• Address 720 East Locust Street | Milwaukee, WI 53212
  • Phone 414.263.5001
  • Hours Tue-Fri 11-8pm | Sat-Sun 12-5pm | Closed Mon
  • Hours Tue-Fri 11-8pm, Sat-Sun 12-5pm, Closed Mon
Event Calendar
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exhibitions
November 28 - Jan 31

Vanessa German: Defiant Show of Unity

performances
December 13

Performance & Opening Reception: Vanessa German

film & video
December 14

Film Screening: Riverwest Film & Video by Emir Cakaroz

performances
December 20

Formations Series for New & Improvised Music

readings & workshops
December 22

Community Reading: Midwinter Day

readings & workshops
January 6

Workshop: Verbs as Images/Images as Verbs

special events
January 26 -27

25th Annual Poetry Marathon & Benefit

Marilyn Nelson

Born in Cleveland, Ohio, into a military family, Marilyn Nelson is a three-time finalist for the National Book Award and an accomplished poet, children's verse author, and translator. She has won two Pushcart Prizes, two Yaddo residencies, fellowships from the National Endowment for the Arts and the Guggenheim Foundation, and the 2012 Frost Medal from the Poetry Society of America. Nelson is a professor emeritus at the University of Connecticut at Storrs and was Connecticut's poet laureate from 2001 to 2006. Three of Nelson's collections have been finalists for the National Book Award: The Homeplace (1990), The Fields of Praise: New and Selected Poems (1997), and Carver: A Life in Poems (2001).

In 2004 Nelson established Soul Mountain Retreat, a writer's colony that aims to "encourage and support emerging and established poets—especially those belonging to traditionally underrepresented racial or cultural groups."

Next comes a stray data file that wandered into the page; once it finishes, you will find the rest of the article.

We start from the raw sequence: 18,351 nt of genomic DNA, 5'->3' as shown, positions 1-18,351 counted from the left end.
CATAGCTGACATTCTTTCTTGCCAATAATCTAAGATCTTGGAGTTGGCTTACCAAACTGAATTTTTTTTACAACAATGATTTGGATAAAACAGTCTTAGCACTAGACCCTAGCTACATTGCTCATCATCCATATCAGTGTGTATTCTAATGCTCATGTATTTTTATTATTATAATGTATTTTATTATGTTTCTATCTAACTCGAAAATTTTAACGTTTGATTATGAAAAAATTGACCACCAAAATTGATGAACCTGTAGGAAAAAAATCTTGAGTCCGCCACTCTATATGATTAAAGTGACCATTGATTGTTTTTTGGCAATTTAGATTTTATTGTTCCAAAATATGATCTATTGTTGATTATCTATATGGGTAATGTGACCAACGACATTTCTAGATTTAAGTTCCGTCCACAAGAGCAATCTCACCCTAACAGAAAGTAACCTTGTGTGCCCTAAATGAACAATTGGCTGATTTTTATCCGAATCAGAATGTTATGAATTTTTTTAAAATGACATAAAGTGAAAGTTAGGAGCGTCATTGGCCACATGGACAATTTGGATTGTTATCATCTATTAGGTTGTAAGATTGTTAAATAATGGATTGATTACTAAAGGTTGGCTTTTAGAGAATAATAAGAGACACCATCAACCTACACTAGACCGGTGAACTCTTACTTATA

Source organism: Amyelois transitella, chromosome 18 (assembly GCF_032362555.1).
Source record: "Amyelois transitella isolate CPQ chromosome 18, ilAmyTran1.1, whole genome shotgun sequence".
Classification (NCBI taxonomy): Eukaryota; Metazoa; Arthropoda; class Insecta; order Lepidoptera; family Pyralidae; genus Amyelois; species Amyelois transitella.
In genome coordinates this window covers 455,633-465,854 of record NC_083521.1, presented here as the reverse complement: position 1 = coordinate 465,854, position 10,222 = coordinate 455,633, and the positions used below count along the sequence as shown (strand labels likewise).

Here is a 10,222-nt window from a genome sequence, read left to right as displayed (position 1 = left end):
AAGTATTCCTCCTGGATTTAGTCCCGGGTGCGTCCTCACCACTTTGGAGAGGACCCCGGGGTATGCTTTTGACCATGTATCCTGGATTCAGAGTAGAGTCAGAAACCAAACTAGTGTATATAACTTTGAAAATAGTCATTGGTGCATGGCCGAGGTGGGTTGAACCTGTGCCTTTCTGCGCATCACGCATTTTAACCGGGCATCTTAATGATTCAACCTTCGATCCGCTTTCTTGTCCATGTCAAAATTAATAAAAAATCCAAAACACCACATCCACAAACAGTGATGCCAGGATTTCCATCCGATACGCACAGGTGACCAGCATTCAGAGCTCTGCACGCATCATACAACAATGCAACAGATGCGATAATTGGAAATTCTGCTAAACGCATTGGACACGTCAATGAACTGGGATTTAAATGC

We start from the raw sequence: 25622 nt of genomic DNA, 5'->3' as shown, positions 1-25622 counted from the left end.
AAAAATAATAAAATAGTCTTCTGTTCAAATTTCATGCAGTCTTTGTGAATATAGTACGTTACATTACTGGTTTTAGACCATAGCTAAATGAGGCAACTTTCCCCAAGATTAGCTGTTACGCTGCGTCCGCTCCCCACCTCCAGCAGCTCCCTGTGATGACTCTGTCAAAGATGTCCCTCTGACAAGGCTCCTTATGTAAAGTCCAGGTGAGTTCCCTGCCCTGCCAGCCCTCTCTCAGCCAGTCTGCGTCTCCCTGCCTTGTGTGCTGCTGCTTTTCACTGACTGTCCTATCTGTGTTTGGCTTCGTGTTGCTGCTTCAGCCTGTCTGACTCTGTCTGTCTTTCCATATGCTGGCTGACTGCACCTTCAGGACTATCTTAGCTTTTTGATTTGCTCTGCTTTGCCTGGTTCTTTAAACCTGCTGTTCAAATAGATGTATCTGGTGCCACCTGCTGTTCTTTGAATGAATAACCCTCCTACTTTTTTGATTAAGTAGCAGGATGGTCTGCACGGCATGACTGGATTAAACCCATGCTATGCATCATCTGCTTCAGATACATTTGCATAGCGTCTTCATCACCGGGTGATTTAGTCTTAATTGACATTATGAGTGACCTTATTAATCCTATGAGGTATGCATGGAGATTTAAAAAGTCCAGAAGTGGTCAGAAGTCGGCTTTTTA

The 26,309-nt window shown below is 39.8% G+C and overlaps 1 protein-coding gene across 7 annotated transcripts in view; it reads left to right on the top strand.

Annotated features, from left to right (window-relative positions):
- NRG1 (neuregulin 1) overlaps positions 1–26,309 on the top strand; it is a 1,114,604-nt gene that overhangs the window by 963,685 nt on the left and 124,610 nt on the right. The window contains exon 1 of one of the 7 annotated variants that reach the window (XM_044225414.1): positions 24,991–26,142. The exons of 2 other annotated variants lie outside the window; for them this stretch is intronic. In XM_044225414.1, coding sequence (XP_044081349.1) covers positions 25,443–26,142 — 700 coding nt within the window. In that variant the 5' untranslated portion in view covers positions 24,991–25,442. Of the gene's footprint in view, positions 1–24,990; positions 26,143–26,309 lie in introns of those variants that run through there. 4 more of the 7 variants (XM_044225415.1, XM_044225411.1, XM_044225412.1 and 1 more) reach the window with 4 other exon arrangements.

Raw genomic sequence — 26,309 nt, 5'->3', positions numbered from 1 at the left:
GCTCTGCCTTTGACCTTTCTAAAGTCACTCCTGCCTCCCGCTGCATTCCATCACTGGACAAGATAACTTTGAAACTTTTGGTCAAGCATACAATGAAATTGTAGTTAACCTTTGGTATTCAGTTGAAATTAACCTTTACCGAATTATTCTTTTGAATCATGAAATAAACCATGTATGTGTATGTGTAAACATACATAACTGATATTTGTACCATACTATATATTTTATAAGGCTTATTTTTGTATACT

Nelson is the daughter of one of the last of the Tuskegee Airmen. Her mother was a teacher. She spent much of her youth living on different military bases and began writing poetry in elementary school.


More about Marilyn Nelson at Blueflower Arts

Listen to Marilyn read her poem "A Wreath for Emmett Till" and talk about it on NPR.

Check out Soul Mountain Retreat.

Selected Poems

How I Discovered Poetry


Marilyn Nelson

 

It was like soul-kissing, the way the words
filled my mouth as Mrs. Purdy read from her desk.
All the other kids zoned an hour ahead to 3:15,
but Mrs. Purdy and I wandered lonely as clouds borne
by a breeze off Mount Parnassus. She must have seen
the darkest eyes in the room brim: The next day
she gave me a poem she'd chosen especially for me
to read to the all except for me white class.
She smiled when she told me to read it, smiled harder,
said oh yes I could. She smiled harder and harder
until I stood and opened my mouth to banjo playing
darkies, pickaninnies, disses and dats. When I finished
my classmates stared at the floor. We walked silent
to the buses, awed by the power of words.